3 Jaguars Defensive Keys Vs. Deep and Elite Steelers' Unit
The Jacksonville Jaguars (1-8) have the second toughest schedule remaining in the NFL and the toughest draw of the weekend in the undefeated Pittsburgh Steelers (9-0). What has made the Steelers unstoppable this season is a dominant brand of complimentary football. A loaded wide receiver corps stretches the field while a loaded defense shortens the other side.
As the Jaguars defense—made up primary of guys still in their first contract—has matured and found the best pieces for each position, they now must test what they’ve learned and face the future Hall of Fame quarterback Ben Roethlisberger and a wide receiver corps as deep as the Atlantic Ocean.
If the Jaguars want to pull off the upset of the season, it will take these three offensive keys.
Keep Roethlisberger In the Pocket
As Roethlisberger’s age has gone up, his scrambles have gone down. The big bodied Big Ben was apt to use his frame in earlier years to maul over withering linebackers that he sometimes even outweighed. His first eight seasons in the league, the passer scrambled 0.91 times per game according to Pro Football Focus. This season however, through nine games, Roethlisberger has scrambled only three times (0.33) for a total of 21 yards.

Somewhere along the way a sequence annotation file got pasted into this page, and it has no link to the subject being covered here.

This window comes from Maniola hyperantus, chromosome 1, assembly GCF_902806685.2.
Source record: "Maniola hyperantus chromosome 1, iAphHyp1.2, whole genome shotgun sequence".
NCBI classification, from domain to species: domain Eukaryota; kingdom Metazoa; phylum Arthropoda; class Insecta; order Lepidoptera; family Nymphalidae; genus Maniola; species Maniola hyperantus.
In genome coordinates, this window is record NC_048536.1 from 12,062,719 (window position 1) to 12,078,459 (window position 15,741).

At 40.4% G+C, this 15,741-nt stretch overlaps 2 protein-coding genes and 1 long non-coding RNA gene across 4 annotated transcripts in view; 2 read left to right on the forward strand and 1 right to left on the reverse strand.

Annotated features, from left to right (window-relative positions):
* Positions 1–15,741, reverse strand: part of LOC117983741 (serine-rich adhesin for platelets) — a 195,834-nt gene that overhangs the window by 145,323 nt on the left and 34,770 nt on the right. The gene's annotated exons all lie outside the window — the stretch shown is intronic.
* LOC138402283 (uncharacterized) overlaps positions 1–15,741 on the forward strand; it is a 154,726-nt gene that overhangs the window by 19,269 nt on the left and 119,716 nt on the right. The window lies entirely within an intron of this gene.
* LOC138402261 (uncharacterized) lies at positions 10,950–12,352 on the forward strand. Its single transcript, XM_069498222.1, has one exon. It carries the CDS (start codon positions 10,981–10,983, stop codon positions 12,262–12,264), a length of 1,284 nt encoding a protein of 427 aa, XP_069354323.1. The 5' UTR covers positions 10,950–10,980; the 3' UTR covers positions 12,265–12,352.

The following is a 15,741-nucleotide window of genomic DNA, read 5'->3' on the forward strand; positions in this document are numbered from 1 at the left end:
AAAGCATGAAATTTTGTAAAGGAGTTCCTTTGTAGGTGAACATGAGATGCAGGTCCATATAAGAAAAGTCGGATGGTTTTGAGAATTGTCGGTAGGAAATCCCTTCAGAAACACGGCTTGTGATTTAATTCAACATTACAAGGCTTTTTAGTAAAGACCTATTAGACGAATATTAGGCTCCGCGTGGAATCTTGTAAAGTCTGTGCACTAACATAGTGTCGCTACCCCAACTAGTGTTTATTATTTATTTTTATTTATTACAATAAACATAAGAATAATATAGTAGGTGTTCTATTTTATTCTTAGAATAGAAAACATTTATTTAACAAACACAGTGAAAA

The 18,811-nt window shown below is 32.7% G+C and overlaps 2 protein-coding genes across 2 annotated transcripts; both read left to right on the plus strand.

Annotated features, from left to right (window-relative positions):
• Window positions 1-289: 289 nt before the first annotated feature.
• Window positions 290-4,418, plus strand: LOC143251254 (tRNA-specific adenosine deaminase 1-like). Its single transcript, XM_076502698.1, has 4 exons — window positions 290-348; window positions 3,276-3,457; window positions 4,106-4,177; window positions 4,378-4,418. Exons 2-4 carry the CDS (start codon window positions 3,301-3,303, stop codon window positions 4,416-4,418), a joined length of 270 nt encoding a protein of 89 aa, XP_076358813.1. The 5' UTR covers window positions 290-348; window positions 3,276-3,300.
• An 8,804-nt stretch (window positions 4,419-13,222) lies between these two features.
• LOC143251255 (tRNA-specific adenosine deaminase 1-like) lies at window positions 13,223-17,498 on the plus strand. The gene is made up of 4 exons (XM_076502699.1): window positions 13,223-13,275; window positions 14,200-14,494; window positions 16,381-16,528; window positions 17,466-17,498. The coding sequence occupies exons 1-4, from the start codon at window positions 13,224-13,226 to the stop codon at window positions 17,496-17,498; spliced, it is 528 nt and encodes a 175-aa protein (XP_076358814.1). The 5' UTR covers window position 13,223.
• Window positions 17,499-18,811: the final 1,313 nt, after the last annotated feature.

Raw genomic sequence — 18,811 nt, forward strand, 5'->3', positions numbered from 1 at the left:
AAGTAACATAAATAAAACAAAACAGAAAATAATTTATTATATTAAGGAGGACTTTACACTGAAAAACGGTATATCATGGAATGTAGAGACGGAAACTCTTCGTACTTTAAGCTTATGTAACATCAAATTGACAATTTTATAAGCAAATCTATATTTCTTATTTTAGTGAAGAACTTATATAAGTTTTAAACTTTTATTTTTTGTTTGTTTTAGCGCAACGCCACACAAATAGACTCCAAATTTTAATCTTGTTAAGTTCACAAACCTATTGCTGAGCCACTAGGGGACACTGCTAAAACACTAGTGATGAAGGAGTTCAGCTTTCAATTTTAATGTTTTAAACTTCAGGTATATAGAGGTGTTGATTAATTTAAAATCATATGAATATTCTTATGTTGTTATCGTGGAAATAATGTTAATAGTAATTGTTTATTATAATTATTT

Still, his ability to take over a game while scrambling is enough to make keeping him in the pocket a top priority. Jaguars middle linebacker Joe Schobert—who has faced the Steelers legend while Schobert was with the Cleveland Browns—can attest to the danger...and for that matter, so can the Jaguars.
“Just going against him two times a year for the last four years, he very good at like the backyard, school yard football kind of plays where things break down and him and his receivers have a good understanding of what to do post their initial routes, whether they’re turning up the field or they’re coming back, and he’s able to put the ball on them.
"It’s really hard for defensives to cover guys for more than two, three, four seconds, so he’s really good at extending plays. He’s been big and strong his whole career. He can move around just enough. He has the arm talent to be able to put the ball out there and he has the guts to be able to make the gutsy throws.”
Manipulate 3rd Downs
The third down is the money down and that’s where Defensive Coordinator Todd Wash has seen guys start to earn their paycheck the past couple of weeks. It’s possible thanks in large part to their work on first and second down.
“We’re getting them in third-and-longer situations, which is helping us out. We can bring some pressure, we can do simulated pressure when we get in those down-and-distances and still play zone coverage behind it. So, I think we’re doing a better job on first and second down and getting them in third-and-longer situations that really allow us to be a little bit more successful.”